This sprawling book by a Pakistani diplomat and anthropologist examines why relations between Muslims and non-Muslims in Europe are so contentious—and what might be done about it. The author and his research team spent four years interviewing Muslims in Europe, including many religious and community leaders. Their troubling, if unsurprising, finding: Muslims feel disadvantaged, stereotyped, and marginalized. Sadly, the book has little to say about the roots of these perceptions. Ahmed seems more interested in his policy prescription: to override Muslim extremists and white nationalists alike in favor of a more tolerant and pluralistic European culture. That is a laudable goal, but Ahmed’s vague proposal—to reform modern Europe along the lines of medieval Muslim Spain—seems far-fetched and inappropriate, not least because medieval tolerance was a strategy designed to accommodate a popular majority. Even if Ahmed’s project were feasible and desirable, the rest of his vision is too hazy to resolve the everyday disputes that would still arise over how people dress, whom they marry, and what political ideals they favor.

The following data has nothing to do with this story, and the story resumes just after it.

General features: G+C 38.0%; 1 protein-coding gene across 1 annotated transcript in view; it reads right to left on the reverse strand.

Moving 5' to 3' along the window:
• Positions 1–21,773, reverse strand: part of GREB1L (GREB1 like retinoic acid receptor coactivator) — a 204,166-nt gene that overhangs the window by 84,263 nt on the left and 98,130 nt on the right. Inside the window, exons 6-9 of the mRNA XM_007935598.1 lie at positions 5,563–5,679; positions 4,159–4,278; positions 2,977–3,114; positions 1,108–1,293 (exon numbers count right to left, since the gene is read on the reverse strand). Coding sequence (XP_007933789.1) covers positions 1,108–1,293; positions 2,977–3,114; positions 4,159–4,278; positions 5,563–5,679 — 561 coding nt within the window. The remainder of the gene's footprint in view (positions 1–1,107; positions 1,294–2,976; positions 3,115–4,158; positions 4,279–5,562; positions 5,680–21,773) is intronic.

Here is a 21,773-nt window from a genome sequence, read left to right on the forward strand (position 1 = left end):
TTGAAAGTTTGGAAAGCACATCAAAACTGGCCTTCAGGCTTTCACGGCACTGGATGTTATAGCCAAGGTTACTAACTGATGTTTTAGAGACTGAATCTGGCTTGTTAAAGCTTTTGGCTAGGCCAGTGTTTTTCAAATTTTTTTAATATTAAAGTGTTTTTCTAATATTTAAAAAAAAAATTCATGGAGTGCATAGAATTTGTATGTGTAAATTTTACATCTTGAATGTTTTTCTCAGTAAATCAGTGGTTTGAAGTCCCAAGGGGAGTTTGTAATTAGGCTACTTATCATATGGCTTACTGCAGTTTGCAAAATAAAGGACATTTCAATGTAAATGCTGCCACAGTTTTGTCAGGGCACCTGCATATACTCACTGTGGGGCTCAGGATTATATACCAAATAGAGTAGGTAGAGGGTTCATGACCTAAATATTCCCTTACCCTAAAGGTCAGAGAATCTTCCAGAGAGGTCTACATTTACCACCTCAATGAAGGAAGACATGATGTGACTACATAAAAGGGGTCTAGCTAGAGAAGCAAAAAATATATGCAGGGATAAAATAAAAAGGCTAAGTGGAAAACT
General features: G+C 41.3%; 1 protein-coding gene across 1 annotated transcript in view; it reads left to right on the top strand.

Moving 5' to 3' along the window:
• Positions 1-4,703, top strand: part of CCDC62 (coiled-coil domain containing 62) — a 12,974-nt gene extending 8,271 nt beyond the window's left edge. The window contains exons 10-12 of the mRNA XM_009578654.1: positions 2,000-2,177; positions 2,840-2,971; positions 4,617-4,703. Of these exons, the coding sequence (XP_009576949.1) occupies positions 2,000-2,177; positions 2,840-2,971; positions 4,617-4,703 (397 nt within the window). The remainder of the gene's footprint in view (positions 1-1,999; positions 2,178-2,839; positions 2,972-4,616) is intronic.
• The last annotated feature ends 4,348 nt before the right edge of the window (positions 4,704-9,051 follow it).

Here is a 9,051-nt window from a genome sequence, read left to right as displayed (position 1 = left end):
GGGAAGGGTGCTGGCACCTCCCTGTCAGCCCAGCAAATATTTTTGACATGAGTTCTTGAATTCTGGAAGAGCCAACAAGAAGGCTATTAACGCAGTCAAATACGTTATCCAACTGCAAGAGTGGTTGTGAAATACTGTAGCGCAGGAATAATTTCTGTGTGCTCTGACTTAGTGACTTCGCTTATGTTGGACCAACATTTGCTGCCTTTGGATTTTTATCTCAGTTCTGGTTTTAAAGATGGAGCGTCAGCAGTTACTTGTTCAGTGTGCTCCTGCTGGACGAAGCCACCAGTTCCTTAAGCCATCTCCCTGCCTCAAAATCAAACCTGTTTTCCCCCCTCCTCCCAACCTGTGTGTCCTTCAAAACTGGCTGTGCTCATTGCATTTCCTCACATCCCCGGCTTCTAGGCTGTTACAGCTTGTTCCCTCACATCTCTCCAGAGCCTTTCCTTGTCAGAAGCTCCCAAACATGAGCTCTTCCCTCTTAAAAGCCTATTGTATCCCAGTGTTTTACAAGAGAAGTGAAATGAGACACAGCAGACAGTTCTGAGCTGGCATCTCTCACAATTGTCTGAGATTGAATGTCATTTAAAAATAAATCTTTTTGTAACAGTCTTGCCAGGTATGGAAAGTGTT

In This Review
In This Review
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